In general, a prenuptial agreement cannot settle matters related to the couple's existing or future kids. It cannot set child support amounts and responsibilities, and it cannot establish custody and visitation schedules. It can protect the parties' pre-marriage wealth and preserve their individual ownership in assets that they held separate and apart from their spouse.

How to avoid social media drama in your divorce

Social media has changed the way people interact with each other. In fact, it is common for people to put thoughts and feelings online that they would not dream of sharing in real life. If you are going through a divorce, you may feel tempted to share your feelings and details about your situation with your friends and family on social media. However, in California divorces, social media posts can become evidence and affect child support, child custody, alimony and more. 

If you must share news about your divorce on social media, consider the following mistakes to avoid. 

Can threats be enough for a domestic violence charge?

Readers of this post who are afraid for their safety or the safety of their dependents due to the actions of a domestic partner are encouraged to seek legal guidance and help. In California, an aggressor may commit domestic violence if they make threats or promises to their victims that the aggressor will cause them physical harm.

A domestic violence aggressor does not actually have to lay a hand on their victim in order to be guilty of the offense. This Seal Beach family law blog previously discussed how stalking can amount to domestic violence under the California state statute. One should note that threats of violence and harm are also non-physical actions that may result in fear for domestic violence victims and charges for domestic violence aggressors.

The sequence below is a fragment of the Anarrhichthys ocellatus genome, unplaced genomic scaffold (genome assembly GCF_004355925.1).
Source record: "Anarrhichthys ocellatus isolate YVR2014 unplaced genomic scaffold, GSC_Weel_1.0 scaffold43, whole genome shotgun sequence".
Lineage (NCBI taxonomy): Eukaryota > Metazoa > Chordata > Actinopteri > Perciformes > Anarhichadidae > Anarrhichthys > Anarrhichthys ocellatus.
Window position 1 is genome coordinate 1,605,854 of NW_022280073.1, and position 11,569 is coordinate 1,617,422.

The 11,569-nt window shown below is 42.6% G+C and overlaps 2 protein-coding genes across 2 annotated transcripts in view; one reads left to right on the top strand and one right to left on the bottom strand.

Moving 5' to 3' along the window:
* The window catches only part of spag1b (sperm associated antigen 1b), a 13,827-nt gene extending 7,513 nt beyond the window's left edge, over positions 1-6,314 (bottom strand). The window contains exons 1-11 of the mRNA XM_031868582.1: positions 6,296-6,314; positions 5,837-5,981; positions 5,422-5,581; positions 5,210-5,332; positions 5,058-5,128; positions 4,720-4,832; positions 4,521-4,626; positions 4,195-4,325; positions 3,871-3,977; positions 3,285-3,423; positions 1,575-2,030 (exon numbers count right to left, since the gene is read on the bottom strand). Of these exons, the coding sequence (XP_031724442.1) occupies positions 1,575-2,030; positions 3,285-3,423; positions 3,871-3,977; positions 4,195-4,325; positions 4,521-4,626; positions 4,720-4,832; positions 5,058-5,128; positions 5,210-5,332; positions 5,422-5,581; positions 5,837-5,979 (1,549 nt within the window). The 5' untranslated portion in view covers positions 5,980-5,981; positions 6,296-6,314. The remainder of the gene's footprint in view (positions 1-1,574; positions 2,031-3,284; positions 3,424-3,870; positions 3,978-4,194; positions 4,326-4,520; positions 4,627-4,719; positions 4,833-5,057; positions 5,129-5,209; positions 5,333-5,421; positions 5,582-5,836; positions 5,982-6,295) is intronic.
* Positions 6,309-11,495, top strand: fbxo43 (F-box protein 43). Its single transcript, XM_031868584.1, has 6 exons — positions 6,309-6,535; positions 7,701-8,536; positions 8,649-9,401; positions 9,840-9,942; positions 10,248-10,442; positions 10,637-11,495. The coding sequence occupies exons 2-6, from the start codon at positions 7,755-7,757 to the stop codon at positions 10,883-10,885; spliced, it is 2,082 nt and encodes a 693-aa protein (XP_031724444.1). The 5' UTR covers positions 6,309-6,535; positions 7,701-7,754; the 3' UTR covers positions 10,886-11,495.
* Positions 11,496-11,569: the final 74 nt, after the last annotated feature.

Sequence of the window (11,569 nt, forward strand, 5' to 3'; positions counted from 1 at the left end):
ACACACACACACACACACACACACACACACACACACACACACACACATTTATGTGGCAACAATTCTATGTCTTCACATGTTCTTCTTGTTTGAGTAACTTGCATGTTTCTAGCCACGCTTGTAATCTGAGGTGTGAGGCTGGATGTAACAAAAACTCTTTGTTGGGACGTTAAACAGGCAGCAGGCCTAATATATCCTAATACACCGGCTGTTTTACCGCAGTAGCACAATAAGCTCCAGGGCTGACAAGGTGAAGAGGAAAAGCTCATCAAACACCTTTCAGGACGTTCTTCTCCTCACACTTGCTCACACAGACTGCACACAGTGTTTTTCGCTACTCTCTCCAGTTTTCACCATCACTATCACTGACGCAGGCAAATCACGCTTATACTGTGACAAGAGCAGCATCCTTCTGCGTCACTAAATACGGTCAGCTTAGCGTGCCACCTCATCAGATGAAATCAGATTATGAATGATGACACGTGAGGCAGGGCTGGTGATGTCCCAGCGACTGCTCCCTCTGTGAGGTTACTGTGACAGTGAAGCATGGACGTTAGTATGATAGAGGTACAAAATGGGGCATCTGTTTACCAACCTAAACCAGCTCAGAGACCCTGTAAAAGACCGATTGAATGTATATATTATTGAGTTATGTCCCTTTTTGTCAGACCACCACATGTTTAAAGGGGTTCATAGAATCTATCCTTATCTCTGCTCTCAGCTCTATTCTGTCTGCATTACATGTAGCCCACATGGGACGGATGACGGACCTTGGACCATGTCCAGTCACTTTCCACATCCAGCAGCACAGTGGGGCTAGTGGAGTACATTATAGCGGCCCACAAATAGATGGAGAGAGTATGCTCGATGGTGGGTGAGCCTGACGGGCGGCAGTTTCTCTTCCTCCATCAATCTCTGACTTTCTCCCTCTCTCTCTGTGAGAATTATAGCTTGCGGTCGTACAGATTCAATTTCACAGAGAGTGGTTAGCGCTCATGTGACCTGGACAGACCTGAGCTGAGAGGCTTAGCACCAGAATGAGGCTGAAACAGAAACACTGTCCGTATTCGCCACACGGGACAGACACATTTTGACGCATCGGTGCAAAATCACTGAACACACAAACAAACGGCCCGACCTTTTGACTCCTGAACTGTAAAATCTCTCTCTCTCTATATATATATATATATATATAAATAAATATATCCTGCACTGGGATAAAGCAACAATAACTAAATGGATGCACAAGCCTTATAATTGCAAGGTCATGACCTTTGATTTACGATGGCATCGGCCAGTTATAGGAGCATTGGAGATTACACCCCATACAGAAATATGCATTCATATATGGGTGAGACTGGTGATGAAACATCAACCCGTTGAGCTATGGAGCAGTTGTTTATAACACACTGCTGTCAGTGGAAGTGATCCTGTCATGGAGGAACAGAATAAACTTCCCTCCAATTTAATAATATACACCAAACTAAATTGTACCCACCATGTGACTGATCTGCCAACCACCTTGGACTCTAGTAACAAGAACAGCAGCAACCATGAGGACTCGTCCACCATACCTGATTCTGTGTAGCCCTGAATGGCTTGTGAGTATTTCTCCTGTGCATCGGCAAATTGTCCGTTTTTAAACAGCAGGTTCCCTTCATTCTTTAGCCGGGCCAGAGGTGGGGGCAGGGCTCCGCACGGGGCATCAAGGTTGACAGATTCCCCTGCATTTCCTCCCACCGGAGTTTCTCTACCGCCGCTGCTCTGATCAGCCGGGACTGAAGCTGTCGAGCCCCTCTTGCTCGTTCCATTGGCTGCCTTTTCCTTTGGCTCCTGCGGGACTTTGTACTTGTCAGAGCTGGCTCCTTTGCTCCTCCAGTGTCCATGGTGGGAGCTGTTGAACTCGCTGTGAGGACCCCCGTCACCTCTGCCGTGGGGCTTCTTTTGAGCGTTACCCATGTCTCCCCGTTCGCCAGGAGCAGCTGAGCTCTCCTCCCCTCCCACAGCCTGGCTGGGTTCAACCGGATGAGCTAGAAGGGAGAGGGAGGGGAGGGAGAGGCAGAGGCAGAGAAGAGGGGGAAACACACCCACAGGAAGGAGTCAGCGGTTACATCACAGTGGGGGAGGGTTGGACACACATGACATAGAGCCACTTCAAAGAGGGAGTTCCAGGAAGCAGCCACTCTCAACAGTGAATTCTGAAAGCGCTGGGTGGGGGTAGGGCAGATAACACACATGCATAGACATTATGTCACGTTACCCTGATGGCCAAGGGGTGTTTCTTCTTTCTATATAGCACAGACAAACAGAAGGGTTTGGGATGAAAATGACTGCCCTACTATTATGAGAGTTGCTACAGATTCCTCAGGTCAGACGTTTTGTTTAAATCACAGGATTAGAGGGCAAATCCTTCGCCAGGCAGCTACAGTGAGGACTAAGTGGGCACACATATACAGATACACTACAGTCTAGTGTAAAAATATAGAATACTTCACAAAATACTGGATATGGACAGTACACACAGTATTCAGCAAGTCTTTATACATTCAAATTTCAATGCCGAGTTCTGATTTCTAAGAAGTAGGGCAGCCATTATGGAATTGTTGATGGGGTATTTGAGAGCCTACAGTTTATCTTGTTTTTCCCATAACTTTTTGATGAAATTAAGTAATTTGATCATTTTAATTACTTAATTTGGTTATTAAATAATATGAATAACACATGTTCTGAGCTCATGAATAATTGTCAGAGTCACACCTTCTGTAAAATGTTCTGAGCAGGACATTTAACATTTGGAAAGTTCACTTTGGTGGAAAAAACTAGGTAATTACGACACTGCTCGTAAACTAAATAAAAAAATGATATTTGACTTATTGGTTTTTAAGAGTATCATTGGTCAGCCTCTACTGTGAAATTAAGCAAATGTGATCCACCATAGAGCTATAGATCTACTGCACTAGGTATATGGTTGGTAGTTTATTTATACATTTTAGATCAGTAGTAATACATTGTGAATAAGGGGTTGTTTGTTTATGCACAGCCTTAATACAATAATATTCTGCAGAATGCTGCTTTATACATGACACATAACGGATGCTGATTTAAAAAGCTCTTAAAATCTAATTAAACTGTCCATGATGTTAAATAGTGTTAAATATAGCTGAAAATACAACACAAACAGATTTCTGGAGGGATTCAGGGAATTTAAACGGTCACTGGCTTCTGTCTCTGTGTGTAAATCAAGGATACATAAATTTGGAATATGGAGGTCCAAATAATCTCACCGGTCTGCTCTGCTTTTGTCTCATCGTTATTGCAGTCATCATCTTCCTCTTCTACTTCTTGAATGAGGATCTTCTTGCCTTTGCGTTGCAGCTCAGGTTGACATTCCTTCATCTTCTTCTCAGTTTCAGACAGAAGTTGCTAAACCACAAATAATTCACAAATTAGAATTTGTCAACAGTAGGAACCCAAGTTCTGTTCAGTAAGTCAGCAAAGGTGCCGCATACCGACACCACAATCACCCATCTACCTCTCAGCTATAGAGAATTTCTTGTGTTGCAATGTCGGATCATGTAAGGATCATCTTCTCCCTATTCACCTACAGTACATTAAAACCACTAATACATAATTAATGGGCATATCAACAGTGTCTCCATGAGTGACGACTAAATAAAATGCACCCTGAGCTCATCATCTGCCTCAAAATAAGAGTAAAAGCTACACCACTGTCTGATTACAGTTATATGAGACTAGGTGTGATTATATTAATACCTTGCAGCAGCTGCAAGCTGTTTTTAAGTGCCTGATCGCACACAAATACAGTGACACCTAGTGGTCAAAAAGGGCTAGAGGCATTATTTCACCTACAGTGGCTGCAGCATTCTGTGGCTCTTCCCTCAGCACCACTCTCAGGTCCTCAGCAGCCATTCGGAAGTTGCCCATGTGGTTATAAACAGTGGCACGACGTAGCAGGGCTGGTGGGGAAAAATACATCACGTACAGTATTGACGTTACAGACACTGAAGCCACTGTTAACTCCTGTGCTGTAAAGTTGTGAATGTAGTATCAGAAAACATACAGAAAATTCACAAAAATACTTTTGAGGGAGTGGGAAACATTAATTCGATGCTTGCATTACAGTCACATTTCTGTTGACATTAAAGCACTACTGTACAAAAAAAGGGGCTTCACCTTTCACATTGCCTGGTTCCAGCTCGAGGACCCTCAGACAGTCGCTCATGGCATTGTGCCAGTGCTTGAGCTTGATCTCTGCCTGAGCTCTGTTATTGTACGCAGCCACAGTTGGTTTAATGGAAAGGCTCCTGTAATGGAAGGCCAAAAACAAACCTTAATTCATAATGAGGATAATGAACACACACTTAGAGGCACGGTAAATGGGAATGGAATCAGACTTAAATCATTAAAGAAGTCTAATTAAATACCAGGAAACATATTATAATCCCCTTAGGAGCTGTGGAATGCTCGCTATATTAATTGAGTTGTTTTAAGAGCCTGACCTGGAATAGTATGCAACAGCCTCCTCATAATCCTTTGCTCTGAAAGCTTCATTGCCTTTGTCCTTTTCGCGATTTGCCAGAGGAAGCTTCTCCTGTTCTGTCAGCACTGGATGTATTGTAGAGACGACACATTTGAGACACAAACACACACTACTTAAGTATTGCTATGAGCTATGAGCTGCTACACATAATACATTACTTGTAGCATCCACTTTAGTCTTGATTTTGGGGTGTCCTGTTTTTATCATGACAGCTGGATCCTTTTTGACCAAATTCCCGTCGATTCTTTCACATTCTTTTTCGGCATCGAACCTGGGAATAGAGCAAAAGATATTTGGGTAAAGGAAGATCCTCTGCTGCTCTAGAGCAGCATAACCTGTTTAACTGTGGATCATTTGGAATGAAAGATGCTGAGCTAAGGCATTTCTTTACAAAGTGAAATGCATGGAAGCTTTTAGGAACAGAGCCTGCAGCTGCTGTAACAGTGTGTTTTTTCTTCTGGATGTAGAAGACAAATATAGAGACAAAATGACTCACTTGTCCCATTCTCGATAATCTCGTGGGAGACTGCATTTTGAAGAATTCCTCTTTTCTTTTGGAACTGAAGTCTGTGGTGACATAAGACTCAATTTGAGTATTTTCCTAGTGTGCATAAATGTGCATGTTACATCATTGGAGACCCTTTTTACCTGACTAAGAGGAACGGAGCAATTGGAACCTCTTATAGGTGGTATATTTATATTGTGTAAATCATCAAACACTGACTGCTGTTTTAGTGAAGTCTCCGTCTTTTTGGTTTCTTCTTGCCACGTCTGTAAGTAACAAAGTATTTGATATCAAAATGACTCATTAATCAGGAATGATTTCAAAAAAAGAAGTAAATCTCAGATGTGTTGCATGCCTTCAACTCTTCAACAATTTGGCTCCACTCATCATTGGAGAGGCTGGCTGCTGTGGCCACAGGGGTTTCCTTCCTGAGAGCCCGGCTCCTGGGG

Maintaining legal custody after a split

Ask a California parent who has gone through a divorce or separation from their spouse or partner about the most stressful part of their uncoupling, and they may likely respond about protecting their kids from hurt and harm. Parents often worry that their children will be upset, damaged or otherwise affected by their relationship changes, but there are important steps parents can take to minimize the impact of divorce or separation on their kids. Those steps include remaining advocates for their children despite their marital dissolutions through the maintenance of their legal custody rights.

While physical custody rights pertain to a parent's right to have their kid live with them and under their roof, legal custody has little to do with the physical location of a child. Rather, legal custody concerns a parent's right to be involved in decision-making events about their child's upbringing, such as where they will go to school and if they will receive particular medical treatments.

Best interests of the child is an important custody consideration

California parents may often take note of just how different their kids are from those of others, and parents who have more than one child may even notice these variations between their own offspring. From an early age, children define themselves in particular ways and may have very different paths to approaching life. Though all children have the same basic requirements in terms of food, shelter and other necessary provisions, each may have different individual needs that they necessitate in order to thrive.

This is why California courts make the "best interests of the child" a matter of importance when deciding on issues related to custody and visitation. Children of different ages, genders, abilities and health may have incredibly diverse needs that could be better suited to the custody of one parent, both parents or even third parties.